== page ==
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Poor Neighborhoods Affect Individual Health Outcomes in Those With COPD, Study Says


Results showed that living in a disadvantaged neighborhood is associated with worse COPD-related individual-level outcomes.

It is already known that individual socioeconomic status is linked with worse outcomes in chronic obstructive pulmonary disease (COPD), but what isn’t known is the extent to which the poverty of a neighborhood may influence individual outcomes as well. A recent study examined this association by looking at the area deprivation index (ADI) and COPD-related outcomes, using the hypothesis that patients from neighborhoods that had low ADI scores would have worse outcomes than those from wealthier areas, even after controlling for individual variables.

COPD affects nearly 27 million people in the United States and causes nearly 3 million deaths per year; in addition, it is a chronic disease known to have significant racial, ethnic and gender disparities.

The findings indicated that living in a disadvantaged neighborhood is associated with worse COPD-related individual-level outcomes, including exacerbation risk, respiratory symptoms, functional capacity, and quality of life, even after accounting for measured individual socioeconomic variables, tobacco use, and occupational exposure to vapor, dust, gas or fumes.

Researchers used the Area Deprivation Index (ADI), a geospatial index of socioeconomic disadvantage that drills down to block-level information; it is drawn from US Census data and updated to incorporate 2013 American Community Survey data. The ADI reports a value from 1 (least disadvantaged) to 100 (most disadvantaged) and is a composite score constructed from 17 indicators in the area of income, education, housing, employment, home and vehicle ownership, and family structure. Each indicator is weighted by factor score coefficients.

Researchers looked at the contrast between patients living in the most-disadvantaged (top quintile) to the least-disadvantaged (bottom quintile) neighborhood and the associations with COPD-related outcomes.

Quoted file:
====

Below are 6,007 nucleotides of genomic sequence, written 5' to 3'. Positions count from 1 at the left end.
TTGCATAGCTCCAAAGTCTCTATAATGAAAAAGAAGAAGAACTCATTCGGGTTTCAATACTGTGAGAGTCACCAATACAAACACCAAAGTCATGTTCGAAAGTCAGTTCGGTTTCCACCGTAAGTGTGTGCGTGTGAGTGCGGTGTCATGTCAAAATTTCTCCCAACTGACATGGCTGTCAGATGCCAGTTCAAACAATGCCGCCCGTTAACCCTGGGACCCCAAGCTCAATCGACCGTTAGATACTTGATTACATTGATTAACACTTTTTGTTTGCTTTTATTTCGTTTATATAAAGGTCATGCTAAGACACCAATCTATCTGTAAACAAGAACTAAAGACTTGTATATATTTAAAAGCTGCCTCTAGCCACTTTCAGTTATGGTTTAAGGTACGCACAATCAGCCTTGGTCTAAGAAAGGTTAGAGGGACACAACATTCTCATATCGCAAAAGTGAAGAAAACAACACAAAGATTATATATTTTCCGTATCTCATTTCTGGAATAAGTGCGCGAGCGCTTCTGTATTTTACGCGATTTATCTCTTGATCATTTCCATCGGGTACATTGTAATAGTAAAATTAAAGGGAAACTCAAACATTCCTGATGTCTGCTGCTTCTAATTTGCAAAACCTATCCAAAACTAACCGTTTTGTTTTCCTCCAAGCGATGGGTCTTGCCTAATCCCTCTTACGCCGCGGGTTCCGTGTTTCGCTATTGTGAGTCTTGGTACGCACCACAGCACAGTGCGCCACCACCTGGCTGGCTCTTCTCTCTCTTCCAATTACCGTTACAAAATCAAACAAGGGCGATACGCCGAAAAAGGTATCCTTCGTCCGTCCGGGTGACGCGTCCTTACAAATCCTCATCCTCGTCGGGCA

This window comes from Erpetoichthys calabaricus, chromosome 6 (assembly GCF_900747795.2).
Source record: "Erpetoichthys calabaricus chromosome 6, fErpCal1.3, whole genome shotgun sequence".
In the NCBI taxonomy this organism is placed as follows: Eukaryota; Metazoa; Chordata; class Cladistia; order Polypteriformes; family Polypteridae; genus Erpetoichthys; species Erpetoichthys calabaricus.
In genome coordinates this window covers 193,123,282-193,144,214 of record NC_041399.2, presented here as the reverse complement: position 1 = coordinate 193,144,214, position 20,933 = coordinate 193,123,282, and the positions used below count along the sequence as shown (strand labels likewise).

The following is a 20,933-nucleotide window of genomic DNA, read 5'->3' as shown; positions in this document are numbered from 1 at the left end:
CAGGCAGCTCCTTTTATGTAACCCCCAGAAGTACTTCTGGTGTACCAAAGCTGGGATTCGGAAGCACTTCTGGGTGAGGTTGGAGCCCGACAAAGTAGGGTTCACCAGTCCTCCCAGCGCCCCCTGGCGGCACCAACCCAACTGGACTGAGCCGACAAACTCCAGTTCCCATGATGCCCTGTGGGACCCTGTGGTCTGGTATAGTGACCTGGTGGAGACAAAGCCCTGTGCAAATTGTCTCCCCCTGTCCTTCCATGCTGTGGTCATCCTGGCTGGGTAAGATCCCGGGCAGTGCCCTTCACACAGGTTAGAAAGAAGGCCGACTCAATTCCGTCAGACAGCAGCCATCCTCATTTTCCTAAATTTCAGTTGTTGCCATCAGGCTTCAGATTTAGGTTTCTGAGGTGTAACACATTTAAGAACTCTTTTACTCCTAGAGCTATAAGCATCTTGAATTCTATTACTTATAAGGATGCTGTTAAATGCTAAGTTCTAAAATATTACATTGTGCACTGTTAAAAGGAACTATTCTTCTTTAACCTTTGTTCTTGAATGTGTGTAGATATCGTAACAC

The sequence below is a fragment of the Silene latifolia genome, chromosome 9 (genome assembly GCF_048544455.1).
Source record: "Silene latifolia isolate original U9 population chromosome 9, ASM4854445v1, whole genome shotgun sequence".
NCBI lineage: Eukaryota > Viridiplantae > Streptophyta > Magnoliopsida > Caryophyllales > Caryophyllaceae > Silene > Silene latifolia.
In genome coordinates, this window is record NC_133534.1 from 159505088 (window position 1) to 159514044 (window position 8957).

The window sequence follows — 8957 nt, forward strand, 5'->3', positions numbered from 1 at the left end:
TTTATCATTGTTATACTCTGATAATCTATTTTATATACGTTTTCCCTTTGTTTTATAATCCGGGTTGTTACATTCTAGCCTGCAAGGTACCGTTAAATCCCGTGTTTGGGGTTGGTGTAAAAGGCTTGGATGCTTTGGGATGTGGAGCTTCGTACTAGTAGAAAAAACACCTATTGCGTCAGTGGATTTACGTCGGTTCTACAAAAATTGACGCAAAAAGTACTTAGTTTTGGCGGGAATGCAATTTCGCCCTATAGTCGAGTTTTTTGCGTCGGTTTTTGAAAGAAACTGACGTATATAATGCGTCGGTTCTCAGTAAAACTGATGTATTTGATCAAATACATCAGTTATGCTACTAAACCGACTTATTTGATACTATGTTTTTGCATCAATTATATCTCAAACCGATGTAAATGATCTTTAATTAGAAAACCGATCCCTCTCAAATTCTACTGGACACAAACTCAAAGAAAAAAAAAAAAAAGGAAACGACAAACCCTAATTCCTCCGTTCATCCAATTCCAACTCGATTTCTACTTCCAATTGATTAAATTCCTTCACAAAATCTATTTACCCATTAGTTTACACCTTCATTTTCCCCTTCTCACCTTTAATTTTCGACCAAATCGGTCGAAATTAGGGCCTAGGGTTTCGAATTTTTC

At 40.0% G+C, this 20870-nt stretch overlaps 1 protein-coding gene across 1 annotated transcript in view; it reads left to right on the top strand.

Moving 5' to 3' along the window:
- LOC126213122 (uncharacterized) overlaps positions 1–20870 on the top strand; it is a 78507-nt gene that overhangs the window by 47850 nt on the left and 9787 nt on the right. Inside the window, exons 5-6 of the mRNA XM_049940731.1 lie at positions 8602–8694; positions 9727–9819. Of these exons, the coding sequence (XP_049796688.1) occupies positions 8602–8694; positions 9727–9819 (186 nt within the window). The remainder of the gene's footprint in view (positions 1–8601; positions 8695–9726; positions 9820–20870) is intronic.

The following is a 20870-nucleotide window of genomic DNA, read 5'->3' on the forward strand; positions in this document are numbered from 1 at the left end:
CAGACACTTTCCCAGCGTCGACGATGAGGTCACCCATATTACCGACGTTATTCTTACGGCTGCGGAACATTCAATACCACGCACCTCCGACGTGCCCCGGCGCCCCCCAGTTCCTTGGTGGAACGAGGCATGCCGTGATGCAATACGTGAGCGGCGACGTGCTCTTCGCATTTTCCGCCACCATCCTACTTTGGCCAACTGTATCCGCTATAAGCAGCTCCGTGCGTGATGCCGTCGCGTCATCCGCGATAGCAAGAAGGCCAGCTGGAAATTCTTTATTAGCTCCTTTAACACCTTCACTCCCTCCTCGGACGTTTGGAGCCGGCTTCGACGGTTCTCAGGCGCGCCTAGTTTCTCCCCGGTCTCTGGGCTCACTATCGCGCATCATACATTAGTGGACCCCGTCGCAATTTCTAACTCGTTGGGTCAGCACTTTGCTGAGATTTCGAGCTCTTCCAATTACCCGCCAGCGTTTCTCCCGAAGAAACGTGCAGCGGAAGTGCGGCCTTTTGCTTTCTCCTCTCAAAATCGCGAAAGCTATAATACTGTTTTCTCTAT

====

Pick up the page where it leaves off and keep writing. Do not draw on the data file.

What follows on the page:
Patient information was taken from the SubPopulations and InteRmediate Outcome Measures in COPD Study (SPIROMICS) and the SPIROMICS AIR study. SPIROMICS is a prospective cohort study that has enrolled geographically diverse patients aged 40 to 80 years old with COPD, along with smokers without COPD and non-smokers, across 12 US sites.

Participants had post-bronchodilator ratio of forced expiratory volume in 1 second to forced vital capacity (FEV1:FVC) of less than 0.70. Their baseline data were geocoded and linked to their respective ADI national ranking score for their address.

Variables included in the regression model were:

  • Individual-level demographics
  • Individual socioeconomic status, as measured by education (more than high school vs. high school or less); income (≤$49,000, ≥$50,000, or no answer); and marital status (married vs. not married)
  • Exposures (smoking status, packs per year, occupational exposures)
  • Clinical characteristics (FEV1% predicted, body mass index (BMI), performance on the 6-minute walk test, number of exacerbations)
  • Neighborhood rural status

A total of 1799 participants were included for analysis. The mean (SD) ADI national ranking was 41.0(29.4) (range, 1 to 100), and the median was 37 (interquartile range, 47).

Participants residing in more disadvantaged neighborhoods had lower education, less income, and were less likely to be married compared to those residing in less disadvantaged neighborhood; they were also younger, and more likely to be females, non-white, current smokers, and live in urban areas. There was no ADI difference for BMI or pack years.

Those residing in the most-disadvantaged neighborhoods had 56% higher rate of COPD exacerbation (P < .001); 98% higher rate of severe COPD exacerbation (P = .001); worse respiratory symptoms (P < .001); and worse respiratory quality of life (P < .001). They also had less functional capacity, walking 24.6 meters less on the 6-minute walk distance test (P = .008).

The results indicate that interventions are needed that target neighborhood-level socioeconomic factors for improvement, in addition to efforts aimed at individual health, the authors concluded.


Galiatsatos P, Woo H, Paulin LM, et al.The association between neighborhood socioeconomic disadvantage and chronic obstructive pulmonary disease.

Int J Chron Obstruct Pulmon Dis. Published May 5, 2020. doi.org/10.2147/COPD.S238933

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